September 25, 2014

Mars: China's Next Goal? (Source: Xinhua)
Mars receives two visitors from the Earth this week. NASA's new spacecraft MAVEN entered the orbit around Mars on Sept. 21 to hunt for the planet's lost water. And India's first Mars probe has reached Mars on Sept. 24, said Indian Prime Minister Narendra Modi, adding that India is the first country to have reached the Red Planet on its first attempt.

After China's successful soft landing on the moon late last year, will Mars be its next goal? No official plan has been published yet, but some experts have disclosed the country's interest. Ouyang Ziyuan, a leading scientist in China's moon program, told the International Planetarium Society conference in Beijing in June that China plans to send a Mars rover around 2020, collect samples and bring them back to Earth around 2030. Russia launched a rocket carrying a China-made probe to Mars in 2011, but the mission failed because of an accident in the orbital transfer. (9/25)

Google Science Fair Champs Win Chance at Spaceflight Training (Source: Inhabitat)
Irish teenagers Ciara Judge, Émer Hickey and Sophie Healy-Thow, all 16, have won the Google Science Fair 2014. Their project, Combating the Global Food Crisis, aims to provide a solution to low crop yields by pairing a nitrogen-fixing bacteria that naturally occurs in the soil with cereal crops it does not normally associate with, such as barley and oats. Among their prizes is "the chance to participate in astronaut training at the Virgin Galactic Spaceport in the Mojave desert." (9/25)

Sierra Nevada Plans Continued Dream Chaser Effort (Source: Space News)
In the months leading up to the CCtCap announcement, SNC executives said they were exploring alternative uses of Dream Chaser in addition to, or in place of, ISS crew transportation. The company announced a number of partnerships with other space agencies and organizations, and will continue those efforts. “We are aggressively pursuing commercial and international paths for our program,” Scordo said. “SNC has made the decision to continue the development of the Dream Chaser to flight.”

SNC will continue to work with NASA on the company’s remaining milestones for its existing Commercial Crew Integrated Capability award it received from the agency in August 2012. The company is working on the final two milestones in that agreement, including a glide flight of a Dream Chaser test vehicle.

Scordo said SNC plans to pursue additional NASA business with Dream Chaser, such as a recompete of the Commercial Resupply Services (CRS) contracts for ISS cargo transportation. According to NASA procurement documents, the request for proposals for the second CRS contract is scheduled for release at the end of September, with proposals due in mid-November. (9/25)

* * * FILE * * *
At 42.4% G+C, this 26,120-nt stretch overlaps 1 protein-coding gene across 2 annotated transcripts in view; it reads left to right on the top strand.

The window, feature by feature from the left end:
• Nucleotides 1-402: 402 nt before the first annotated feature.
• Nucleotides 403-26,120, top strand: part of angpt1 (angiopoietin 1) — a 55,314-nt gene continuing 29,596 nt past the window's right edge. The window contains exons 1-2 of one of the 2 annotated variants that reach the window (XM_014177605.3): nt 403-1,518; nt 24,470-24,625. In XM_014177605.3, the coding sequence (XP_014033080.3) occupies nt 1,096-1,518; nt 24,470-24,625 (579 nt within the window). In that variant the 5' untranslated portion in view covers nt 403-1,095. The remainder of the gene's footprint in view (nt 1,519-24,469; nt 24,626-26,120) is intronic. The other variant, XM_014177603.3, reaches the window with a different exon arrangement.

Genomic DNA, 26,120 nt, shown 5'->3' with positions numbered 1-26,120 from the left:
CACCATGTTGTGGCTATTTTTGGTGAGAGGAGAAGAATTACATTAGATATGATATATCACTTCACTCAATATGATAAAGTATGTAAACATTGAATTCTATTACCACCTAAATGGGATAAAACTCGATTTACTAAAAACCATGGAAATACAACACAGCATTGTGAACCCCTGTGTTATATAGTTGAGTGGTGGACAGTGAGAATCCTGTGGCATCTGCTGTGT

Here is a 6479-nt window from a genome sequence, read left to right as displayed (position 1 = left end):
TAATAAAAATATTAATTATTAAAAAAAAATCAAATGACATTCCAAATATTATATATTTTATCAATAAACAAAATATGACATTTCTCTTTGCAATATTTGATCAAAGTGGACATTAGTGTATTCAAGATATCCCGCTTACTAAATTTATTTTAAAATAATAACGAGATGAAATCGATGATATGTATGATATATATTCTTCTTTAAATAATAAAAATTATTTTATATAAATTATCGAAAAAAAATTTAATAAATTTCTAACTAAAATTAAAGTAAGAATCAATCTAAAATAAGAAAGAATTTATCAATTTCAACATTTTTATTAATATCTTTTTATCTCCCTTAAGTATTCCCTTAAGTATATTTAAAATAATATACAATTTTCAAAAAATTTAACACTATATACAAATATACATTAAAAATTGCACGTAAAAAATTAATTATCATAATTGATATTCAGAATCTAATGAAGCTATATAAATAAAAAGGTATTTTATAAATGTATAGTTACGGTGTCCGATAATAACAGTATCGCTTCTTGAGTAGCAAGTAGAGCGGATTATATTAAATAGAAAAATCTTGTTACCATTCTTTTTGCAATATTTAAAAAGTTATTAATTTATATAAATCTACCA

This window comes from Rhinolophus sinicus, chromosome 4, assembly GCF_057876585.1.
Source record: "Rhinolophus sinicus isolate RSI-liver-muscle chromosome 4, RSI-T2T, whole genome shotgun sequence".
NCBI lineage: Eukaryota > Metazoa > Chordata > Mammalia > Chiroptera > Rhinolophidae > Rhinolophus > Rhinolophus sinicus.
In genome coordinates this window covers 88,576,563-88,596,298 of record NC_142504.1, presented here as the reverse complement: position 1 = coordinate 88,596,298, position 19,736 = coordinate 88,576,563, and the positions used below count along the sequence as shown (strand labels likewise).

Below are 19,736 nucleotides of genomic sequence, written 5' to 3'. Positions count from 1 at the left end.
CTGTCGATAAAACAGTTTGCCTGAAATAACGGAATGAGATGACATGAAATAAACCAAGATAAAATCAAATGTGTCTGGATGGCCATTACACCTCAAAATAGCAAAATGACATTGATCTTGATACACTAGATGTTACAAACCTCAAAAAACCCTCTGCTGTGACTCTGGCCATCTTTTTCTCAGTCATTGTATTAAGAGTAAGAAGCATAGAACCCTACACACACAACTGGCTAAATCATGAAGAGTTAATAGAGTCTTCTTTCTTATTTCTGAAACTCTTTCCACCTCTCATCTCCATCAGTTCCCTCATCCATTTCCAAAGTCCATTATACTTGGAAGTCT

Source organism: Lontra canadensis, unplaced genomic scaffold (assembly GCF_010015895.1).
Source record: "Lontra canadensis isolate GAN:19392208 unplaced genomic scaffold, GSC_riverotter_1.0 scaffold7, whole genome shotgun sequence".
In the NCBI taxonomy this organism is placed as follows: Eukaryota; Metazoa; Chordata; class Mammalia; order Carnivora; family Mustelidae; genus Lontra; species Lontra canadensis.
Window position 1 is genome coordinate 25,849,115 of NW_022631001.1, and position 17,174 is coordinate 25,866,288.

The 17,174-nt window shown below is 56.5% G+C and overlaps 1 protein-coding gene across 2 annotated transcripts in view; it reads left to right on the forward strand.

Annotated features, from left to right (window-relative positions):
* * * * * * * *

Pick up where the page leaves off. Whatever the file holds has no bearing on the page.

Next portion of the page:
Managing Orbital Debris and Space Traffic (Source: Space Daily)
Those familiar with air traffic management architectures understand the constraints of aircraft flying in the atmosphere, vehicle dynamics and command and control techniques. Unfortunately, compared to air traffic, space traffic has many more degrees of freedom and much less control capability. Add to this the completely uncontrolled nature of space debris and the reality that most debris objects cannot be tracked and motion cannot be accurately measured or simulated.

Just as weather affects our daily lives, so does Earth's orbiting junkyard. The detrimental effects of space junk grow worse each year, putting our daily lives and national infrastructures increasingly at risk as our communications, science and security networks rely ever more heavily on the interconnected system of satellites orbiting the skies.

One area of current interest to the regulatory community is space traffic management. This is a topic of particular concern for several agencies including NASA, ESA, DOD and FAA. Within the U.S., NASA is responsible for human space flight and scientific exploration. FAA is responsible for commercial space traffic. DOD is responsible for military and intelligence space traffic. Unfortunately, "space" is not like "airspace." Click here. (9/25)

KSC Countdown Clock's Days Are Numbered (Source: SpaceFlight Insider)
The Countdown Clock located at NASA’s Kennedy Space Center in Florida is one of the more iconic structures located at the center. The Countdown Clock has been at the Kennedy Space Center Press Site since the Apollo era. With space flight now entering a new age, NASA is looking to replace the iconic clock with something more modern – and much more versatile.

Members of the NASA Social held for the Sept. 21 launch of a SpaceX Falcon 9 v1.1 rocket with its payload of a Dragon spacecraft and its 5,100 lbs of cargo were told about the plans for the Clock and tweeted that it would be replaced by December 2014. While this is what the space agency hopes to do – firm plans are not currently in place in terms of when the Clock will be retired – or where it will be going. (9/25)

Student Aims to be the ‘Female, Mexican Carl Sagan’ (Source: New America Media)